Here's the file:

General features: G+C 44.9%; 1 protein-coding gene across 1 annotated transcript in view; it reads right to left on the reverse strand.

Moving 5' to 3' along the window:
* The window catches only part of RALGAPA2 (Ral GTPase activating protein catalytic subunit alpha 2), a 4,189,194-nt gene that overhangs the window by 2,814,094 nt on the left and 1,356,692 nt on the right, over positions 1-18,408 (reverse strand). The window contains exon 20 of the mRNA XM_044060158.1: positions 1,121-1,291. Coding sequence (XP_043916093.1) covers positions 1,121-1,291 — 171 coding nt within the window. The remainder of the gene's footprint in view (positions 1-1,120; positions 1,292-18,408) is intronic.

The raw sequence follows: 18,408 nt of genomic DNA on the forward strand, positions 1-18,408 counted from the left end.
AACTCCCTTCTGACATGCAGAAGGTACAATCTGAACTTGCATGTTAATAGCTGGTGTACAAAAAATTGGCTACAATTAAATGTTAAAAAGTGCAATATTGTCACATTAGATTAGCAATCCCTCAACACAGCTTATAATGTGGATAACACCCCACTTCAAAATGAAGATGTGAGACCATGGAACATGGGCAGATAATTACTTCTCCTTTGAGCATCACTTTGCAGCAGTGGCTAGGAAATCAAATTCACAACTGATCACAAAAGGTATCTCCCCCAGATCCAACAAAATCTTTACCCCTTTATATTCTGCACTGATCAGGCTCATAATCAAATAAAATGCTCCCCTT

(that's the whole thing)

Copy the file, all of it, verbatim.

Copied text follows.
General features: G+C 44.9%; 1 protein-coding gene across 1 annotated transcript in view; it reads right to left on the reverse strand.

Moving 5' to 3' along the window:
* The window catches only part of RALGAPA2 (Ral GTPase activating protein catalytic subunit alpha 2), a 4,189,194-nt gene that overhangs the window by 2,814,094 nt on the left and 1,356,692 nt on the right, over positions 1-18,408 (reverse strand). The window contains exon 20 of the mRNA XM_044060158.1: positions 1,121-1,291. Coding sequence (XP_043916093.1) covers positions 1,121-1,291 — 171 coding nt within the window. The remainder of the gene's footprint in view (positions 1-1,120; positions 1,292-18,408) is intronic.

The raw sequence follows: 18,408 nt of genomic DNA on the forward strand, positions 1-18,408 counted from the left end.
AACTCCCTTCTGACATGCAGAAGGTACAATCTGAACTTGCATGTTAATAGCTGGTGTACAAAAAATTGGCTACAATTAAATGTTAAAAAGTGCAATATTGTCACATTAGATTAGCAATCCCTCAACACAGCTTATAATGTGGATAACACCCCACTTCAAAATGAAGATGTGAGACCATGGAACATGGGCAGATAATTACTTCTCCTTTGAGCATCACTTTGCAGCAGTGGCTAGGAAATCAAATTCACAACTGATCACAAAAGGTATCTCCCCCAGATCCAACAAAATCTTTACCCCTTTATATTCTGCACTGATCAGGCTCATAATCAAATAAAATGCTCCCCTT